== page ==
Evol Ecol Res 4: 701-717 (2002)     Full PDF if your library subscribes.

Parasitoid sex allocation affects co-evolution of patch selection and stability in host–parasitoid systems

Sebastian J. Schreiber,1* Laurel R. Fox2 and Wayne M. Getz3

1Department of Mathematics, Western Washington University, Bellingham, WA 98225, 2Department of Ecology and Evolutionary Biology, University of California, Santa Cruz, CA 95064 and 3ESPM: Division of Insect Biology, University of California, Berkeley, CA 94720, USA

Author to whom all correspondence should be addressed.
e-mail: sschreib@cc.wwu.edu


Previously, we have show that the co-evolution of patch selection strategies of hosts and parasitoids in heterogeneous environments can lead to contrary habitat choices in which the hosts preferentially select patches that the parasitoids avoid. Since this work did not include the variable parasitoid sex ratios that have been found in field and laboratory systems with contrary choices, we extend previous analyses to determine how parasitoid sex allocation co-evolves with host and parasitoid patch preferences. In our analysis, we assume the environment consists of two patch types: lower quality patches and higher quality patches. In the lower quality patches, hosts have a lower intrinsic rate of growth and female parasitoid larvae are less likely to survive than male parasitoid larvae. Our co-evolutionary analysis reveals that the co-evolved parasitoids preferentially search for hosts in higher quality patches, lay primarily female eggs on hosts encountered in these patches, and are more likely to lay male eggs on hosts encountered in the lower quality patches. As a co-evolutionary response, the hosts lay twice as many eggs in the poorer patches as they would if parasitoid sex ratios did not evolve. We conclude by showing that the co-evolution of parasitoid sex allocation with patch selection can stabilize host–parasitoid interactions even when co-evolution of patch selection by itself does not.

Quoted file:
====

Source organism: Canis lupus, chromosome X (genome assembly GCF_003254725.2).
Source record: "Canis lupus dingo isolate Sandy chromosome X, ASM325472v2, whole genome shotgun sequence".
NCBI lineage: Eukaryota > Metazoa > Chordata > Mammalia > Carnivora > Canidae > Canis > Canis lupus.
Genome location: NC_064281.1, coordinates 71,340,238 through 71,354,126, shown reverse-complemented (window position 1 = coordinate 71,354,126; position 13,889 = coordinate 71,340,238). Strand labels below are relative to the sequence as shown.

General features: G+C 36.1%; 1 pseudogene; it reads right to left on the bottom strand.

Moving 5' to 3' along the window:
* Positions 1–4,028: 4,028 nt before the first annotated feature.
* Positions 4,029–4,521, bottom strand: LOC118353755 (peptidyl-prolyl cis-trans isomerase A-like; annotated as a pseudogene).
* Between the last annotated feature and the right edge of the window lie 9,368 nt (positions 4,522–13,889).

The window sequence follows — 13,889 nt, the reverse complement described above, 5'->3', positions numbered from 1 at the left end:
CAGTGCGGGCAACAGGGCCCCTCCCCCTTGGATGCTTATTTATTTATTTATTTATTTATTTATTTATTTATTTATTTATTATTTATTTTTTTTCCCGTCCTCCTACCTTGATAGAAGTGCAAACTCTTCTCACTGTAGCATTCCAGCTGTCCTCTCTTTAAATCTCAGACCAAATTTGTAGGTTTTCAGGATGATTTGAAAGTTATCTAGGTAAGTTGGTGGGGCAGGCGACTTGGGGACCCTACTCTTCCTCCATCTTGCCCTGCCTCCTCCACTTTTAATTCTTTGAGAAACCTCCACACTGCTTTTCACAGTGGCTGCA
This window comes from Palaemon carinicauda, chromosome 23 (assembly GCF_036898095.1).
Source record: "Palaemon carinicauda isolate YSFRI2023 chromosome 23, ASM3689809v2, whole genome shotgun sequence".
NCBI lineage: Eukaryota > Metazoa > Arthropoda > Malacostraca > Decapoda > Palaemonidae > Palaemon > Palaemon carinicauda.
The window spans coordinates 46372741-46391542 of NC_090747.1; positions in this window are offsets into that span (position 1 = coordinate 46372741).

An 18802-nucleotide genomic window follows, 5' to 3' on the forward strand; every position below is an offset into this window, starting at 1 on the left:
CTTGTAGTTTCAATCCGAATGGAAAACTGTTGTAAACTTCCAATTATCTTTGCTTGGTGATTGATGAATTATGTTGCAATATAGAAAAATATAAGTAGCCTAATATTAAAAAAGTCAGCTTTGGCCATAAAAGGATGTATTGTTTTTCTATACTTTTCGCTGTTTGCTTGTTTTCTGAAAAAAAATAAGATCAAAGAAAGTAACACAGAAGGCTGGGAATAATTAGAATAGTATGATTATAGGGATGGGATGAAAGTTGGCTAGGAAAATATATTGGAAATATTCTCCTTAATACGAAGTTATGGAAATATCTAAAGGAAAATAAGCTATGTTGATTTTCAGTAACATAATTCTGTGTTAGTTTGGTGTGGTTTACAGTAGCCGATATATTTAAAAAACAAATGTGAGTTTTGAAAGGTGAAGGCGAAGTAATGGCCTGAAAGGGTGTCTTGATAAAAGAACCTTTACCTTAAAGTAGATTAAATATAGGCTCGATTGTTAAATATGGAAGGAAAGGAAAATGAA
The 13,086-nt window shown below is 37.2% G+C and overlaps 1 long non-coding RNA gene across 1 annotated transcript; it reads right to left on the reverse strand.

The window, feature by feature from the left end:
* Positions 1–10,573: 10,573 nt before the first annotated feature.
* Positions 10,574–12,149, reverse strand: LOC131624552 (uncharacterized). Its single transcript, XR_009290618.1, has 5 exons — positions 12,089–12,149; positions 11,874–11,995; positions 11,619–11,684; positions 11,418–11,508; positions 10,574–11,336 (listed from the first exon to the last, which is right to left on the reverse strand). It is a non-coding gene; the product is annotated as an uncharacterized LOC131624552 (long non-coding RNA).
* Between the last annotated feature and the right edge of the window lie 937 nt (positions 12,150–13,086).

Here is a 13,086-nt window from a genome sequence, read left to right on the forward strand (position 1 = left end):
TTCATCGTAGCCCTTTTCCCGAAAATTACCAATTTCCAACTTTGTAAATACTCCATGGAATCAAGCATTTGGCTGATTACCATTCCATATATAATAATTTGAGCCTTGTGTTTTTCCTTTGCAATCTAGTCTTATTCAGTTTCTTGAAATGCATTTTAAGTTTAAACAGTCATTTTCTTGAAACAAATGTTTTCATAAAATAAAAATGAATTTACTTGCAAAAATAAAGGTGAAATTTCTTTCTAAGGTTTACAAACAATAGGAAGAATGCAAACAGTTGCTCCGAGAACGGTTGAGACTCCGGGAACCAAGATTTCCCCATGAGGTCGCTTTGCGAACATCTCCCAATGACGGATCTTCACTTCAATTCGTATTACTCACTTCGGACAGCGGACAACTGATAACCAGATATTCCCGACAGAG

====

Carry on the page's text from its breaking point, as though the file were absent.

Keywords: co-evolution, host–parasitoid dynamics, parasitoid sex allocation, spatial models.

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        © 2002 Sebastian J. Schreiber. All EER articles are copyrighted by their authors. All authors endorse, permit and license Evolutionary Ecology Ltd. to grant its subscribing institutions/libraries the copying privileges specified below without additional consideration or payment to them or to Evolutionary Ecology, Ltd. These endorsements, in writing, are on file in the office of Evolutionary Ecology, Ltd. Consult authors for permission to use any portion of their work in derivative works, compilations or to distribute their work in any commercial manner.

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